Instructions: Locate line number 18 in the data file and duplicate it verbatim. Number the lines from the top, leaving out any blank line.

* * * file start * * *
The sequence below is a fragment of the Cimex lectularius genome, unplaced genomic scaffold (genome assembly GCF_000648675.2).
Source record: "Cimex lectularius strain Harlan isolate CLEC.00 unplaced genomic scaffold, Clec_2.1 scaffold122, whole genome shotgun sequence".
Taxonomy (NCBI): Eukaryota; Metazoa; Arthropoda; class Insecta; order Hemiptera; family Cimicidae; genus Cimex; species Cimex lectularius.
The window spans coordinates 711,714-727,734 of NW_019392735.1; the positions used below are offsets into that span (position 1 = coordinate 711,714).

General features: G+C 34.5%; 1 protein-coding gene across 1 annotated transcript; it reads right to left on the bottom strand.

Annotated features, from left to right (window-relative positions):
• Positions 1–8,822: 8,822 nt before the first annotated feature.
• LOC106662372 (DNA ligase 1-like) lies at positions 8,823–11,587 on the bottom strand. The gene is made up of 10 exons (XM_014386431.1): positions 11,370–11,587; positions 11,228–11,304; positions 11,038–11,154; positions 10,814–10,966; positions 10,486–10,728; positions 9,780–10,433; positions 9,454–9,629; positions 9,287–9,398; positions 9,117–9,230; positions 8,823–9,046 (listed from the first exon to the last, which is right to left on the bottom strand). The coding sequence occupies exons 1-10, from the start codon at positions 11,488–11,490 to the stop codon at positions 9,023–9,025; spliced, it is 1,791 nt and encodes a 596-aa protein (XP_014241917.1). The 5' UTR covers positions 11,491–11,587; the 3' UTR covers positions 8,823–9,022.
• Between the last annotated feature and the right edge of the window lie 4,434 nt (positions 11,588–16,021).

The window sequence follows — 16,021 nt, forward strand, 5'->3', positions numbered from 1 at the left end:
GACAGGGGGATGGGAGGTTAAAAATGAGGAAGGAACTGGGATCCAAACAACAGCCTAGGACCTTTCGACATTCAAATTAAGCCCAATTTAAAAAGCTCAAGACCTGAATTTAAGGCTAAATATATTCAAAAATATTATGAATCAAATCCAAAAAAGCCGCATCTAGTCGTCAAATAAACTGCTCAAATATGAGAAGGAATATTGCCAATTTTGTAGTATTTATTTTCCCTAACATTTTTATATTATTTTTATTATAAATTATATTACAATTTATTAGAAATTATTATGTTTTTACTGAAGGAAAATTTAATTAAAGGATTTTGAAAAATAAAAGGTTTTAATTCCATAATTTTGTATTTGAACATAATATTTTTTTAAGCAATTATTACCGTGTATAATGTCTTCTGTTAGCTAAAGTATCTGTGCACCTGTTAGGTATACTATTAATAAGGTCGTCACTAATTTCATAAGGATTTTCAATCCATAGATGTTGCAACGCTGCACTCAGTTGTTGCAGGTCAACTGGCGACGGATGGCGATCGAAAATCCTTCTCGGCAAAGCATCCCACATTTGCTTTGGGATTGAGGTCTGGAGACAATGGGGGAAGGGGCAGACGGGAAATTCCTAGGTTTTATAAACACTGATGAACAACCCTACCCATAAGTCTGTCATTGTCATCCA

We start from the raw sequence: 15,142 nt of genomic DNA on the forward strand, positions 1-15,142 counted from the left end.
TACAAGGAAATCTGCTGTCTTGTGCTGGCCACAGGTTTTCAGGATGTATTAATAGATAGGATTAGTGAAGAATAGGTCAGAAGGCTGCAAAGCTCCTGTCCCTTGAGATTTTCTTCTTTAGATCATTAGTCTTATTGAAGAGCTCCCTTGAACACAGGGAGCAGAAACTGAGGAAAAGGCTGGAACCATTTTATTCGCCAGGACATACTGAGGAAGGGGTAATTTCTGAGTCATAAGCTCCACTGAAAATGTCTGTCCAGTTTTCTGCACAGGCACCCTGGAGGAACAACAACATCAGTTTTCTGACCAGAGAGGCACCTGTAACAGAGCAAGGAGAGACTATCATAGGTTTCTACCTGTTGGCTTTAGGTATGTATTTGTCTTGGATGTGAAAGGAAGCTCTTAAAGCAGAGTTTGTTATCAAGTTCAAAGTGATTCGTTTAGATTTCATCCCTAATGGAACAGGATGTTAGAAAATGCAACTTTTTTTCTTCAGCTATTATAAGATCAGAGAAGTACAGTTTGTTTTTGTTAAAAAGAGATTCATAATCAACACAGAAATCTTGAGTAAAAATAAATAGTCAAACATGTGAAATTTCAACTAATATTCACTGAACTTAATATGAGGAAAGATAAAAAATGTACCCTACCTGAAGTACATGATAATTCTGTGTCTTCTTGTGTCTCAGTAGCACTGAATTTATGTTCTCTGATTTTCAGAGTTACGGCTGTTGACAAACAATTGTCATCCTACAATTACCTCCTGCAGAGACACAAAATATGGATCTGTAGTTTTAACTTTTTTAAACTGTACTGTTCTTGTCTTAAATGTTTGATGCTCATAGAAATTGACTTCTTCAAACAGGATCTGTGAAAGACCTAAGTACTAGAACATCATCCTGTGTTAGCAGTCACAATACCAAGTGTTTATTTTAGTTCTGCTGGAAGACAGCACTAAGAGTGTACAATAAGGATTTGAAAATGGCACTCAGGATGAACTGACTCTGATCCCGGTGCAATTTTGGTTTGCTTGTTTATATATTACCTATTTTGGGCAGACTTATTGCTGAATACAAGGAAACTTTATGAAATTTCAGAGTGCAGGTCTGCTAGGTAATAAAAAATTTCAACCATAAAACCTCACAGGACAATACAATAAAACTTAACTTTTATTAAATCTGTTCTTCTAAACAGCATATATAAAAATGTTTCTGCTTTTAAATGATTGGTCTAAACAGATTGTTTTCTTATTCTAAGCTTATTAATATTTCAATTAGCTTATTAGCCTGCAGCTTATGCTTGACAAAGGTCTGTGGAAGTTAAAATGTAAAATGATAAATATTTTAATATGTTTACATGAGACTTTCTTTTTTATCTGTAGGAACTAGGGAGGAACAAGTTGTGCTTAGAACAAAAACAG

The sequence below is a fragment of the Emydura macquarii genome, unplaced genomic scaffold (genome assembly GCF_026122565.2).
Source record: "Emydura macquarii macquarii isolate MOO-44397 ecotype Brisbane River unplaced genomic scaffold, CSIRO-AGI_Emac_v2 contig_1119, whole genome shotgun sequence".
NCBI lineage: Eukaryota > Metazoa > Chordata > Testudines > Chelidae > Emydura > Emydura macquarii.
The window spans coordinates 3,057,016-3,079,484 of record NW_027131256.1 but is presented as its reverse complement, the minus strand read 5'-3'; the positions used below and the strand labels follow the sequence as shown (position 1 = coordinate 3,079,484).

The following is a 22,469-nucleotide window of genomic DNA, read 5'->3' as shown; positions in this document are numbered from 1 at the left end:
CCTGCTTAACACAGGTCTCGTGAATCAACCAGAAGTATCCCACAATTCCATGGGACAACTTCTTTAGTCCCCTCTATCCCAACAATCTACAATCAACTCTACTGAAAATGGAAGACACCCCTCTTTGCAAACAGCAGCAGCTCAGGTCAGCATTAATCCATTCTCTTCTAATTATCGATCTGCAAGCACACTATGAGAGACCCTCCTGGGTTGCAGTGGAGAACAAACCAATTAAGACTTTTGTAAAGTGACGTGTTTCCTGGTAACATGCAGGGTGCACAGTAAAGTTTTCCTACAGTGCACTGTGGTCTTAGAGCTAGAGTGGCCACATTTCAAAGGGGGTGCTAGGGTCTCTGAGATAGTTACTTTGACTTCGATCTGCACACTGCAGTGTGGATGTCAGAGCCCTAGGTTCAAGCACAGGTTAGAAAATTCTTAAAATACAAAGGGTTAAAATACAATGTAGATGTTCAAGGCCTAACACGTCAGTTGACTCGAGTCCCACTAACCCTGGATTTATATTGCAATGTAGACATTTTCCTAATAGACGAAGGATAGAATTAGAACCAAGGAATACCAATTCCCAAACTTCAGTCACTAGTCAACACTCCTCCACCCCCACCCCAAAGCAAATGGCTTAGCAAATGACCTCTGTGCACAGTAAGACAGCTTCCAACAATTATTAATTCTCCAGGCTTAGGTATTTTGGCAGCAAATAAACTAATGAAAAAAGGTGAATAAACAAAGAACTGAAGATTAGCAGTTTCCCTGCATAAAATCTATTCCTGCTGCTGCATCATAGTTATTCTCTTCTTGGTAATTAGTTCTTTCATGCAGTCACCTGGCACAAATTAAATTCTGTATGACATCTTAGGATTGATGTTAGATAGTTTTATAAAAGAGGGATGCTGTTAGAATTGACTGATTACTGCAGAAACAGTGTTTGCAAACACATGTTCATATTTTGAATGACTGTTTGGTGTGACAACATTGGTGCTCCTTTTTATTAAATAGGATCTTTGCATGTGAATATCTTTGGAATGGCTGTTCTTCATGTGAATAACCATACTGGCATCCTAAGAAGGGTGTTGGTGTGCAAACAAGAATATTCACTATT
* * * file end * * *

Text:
The following is a 22,469-nucleotide window of genomic DNA, read 5'->3' as shown; positions in this document are numbered from 1 at the left end: